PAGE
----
• Copying all the plugins to the appropriate lib directories
        • ...and their config files in their appropriate directoes.

      Making it less homicidally awful...

      Now, several thoughts crossed my mind in this implementation,

      1. Maybe I could just overrwrite the files after doing some sort of visual confirmation or diff that the destination files are, by-and-large unchanged. *(This is what i sort of do, via removing, copying/symlinking, etc)
      2. If I was really fancy, maybe I could do something with diff and patch or some other text editing tool, based on the complexity of the file I wanted to grab.
      3. Hiring an intern, with his only job description being the management of our (arguably VERY customized) JIRA configuration and bringing me exotic coffee beans from occasion, along with three indigenous birds from their respective regions.

      Sadly, interns aren't all they're cracked up to be, and I think that a good investment of time to support enterprises who really customize JIRA up the wazoo (sorry for the coarse language) would be to have a "patch" system similar to your external-src directory.

      If files can be {{patch}}ed somewhat intelligently (and you had bells, whistles and other epilepsy-inducing UI elements notifying users of a major change that would require a re-write) using an automated system, that'd be great.

      I mean, even if we could set up a *common* JIRA directory structure with just the files that we changed (bonus points for making a script that would run and determine these changed files and send them to this *common* directory store), that would be a great first step.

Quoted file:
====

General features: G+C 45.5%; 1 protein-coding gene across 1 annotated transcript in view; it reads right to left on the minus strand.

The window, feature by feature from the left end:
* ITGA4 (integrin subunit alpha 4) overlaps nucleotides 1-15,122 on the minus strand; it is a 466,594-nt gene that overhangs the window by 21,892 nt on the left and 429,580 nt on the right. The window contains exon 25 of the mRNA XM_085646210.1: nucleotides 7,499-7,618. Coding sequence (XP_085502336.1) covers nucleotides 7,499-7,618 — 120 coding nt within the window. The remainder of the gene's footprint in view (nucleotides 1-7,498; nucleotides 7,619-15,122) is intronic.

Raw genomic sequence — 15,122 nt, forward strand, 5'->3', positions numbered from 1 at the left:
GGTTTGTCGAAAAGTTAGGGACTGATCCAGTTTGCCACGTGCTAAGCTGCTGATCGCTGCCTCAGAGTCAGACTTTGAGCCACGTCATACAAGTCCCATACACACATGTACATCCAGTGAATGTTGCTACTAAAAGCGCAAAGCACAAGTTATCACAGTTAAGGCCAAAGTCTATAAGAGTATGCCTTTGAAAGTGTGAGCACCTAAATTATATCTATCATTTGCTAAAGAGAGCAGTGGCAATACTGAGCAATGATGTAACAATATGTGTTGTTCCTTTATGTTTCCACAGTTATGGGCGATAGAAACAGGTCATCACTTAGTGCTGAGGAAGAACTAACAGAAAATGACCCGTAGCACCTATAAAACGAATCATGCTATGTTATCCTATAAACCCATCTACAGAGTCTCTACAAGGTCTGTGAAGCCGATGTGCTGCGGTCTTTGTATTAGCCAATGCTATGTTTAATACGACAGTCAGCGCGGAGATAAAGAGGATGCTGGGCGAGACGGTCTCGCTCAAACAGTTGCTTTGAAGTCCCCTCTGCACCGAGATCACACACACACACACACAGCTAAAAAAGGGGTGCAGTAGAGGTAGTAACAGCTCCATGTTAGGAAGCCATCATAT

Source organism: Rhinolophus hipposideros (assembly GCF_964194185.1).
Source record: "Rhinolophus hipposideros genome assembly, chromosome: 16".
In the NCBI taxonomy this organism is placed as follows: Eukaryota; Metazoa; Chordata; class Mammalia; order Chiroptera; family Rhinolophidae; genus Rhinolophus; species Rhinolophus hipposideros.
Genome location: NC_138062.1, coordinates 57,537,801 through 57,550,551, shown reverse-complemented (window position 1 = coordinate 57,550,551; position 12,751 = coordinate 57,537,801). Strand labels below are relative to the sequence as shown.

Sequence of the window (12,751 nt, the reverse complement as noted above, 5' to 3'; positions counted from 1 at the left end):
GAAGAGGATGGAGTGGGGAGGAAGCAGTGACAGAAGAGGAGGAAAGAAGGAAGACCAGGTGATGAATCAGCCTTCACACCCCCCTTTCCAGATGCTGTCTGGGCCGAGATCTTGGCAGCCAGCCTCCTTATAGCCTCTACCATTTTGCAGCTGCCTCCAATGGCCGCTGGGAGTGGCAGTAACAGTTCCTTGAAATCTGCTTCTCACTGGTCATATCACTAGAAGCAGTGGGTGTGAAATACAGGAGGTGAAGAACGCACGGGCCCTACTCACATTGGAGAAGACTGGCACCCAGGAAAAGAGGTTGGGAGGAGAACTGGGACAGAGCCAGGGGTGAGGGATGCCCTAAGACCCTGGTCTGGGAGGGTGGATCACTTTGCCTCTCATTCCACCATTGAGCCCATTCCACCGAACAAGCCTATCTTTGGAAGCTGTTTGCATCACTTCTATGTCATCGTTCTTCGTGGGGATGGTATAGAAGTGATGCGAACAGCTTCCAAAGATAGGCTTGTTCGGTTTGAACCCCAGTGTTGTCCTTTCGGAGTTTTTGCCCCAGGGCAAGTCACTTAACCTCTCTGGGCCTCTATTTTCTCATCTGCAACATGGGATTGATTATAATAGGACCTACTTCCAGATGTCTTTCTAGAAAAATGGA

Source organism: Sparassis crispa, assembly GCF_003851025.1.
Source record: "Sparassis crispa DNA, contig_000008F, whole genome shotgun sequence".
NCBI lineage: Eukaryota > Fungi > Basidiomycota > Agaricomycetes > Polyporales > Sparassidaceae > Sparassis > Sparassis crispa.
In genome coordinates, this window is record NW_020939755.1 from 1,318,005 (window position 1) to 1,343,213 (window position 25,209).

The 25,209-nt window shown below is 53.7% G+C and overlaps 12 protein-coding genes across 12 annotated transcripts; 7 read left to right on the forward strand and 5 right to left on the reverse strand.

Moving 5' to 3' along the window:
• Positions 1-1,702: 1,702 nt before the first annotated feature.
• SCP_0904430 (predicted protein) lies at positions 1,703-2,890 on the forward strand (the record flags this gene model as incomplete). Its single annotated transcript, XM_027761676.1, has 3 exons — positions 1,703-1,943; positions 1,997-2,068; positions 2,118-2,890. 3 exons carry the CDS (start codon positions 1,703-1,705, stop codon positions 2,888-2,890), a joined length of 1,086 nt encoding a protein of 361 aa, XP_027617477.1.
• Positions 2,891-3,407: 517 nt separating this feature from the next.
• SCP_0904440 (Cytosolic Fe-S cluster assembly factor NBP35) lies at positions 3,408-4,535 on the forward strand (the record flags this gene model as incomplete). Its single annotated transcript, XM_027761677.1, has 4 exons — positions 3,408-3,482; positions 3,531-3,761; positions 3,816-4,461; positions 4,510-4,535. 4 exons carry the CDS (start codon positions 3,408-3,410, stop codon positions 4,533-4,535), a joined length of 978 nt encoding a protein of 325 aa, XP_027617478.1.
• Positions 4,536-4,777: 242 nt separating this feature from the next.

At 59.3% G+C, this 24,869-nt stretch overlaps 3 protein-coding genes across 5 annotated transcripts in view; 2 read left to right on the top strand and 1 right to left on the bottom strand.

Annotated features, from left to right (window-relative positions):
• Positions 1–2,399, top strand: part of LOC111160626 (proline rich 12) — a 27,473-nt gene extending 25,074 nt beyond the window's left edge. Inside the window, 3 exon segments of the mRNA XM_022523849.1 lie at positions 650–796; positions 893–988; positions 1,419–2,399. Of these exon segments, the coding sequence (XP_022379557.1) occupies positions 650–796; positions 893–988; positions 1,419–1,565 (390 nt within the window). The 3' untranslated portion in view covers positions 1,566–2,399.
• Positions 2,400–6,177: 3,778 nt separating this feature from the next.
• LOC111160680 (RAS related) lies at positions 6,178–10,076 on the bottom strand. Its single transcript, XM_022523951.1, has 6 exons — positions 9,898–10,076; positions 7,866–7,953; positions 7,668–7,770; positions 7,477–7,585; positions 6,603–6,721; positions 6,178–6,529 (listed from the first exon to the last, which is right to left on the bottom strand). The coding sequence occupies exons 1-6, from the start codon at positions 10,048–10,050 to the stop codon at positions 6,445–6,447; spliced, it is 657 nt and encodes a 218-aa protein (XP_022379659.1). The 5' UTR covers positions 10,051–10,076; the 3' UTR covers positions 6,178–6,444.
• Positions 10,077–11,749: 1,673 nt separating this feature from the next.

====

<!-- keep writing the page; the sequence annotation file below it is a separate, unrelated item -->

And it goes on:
And if we could have your talented team of developers come up with a way to generate patch-y esque {{diff}}s from this structure that could be injected into future JIRA instances, that'd be great too.

      Of course, If I was Billy Bugfiler who had nothing better to do than whine about implementations at present, I'd suggest a slightly more modular approach to customizing templates and having them persist through version upgrades. Or maybe having more configuration items captured in the XML backup/restore procedure.

      The point of all this babble...

      To summarize, it'd be swell if there could be some developments made as a part of JIRA or as a "plug in" that would permit users who heavily customize various aspects of their configuration to retain these changes through upgrades (within – of course – valid upgrade versions that don't employ completely new logic) and to apply this logic to brand-new installs. Even if you just provide a "makeJIRAPatchFile" and "applyJIRAPatchFile" scripts with some Atlassian Magic and leave us XML-fiddlers on our own to make our own scripts using these resources, I think it would be a great help and would assist in rapid adoption of your new (and much appreciated/anticipated/kick-ass) releases.

      Thanks, ladies + gents!

      Tim Feeley // MANHUNT Product Manager
      Online Buddies, Inc // tfeeley@online-buddies.com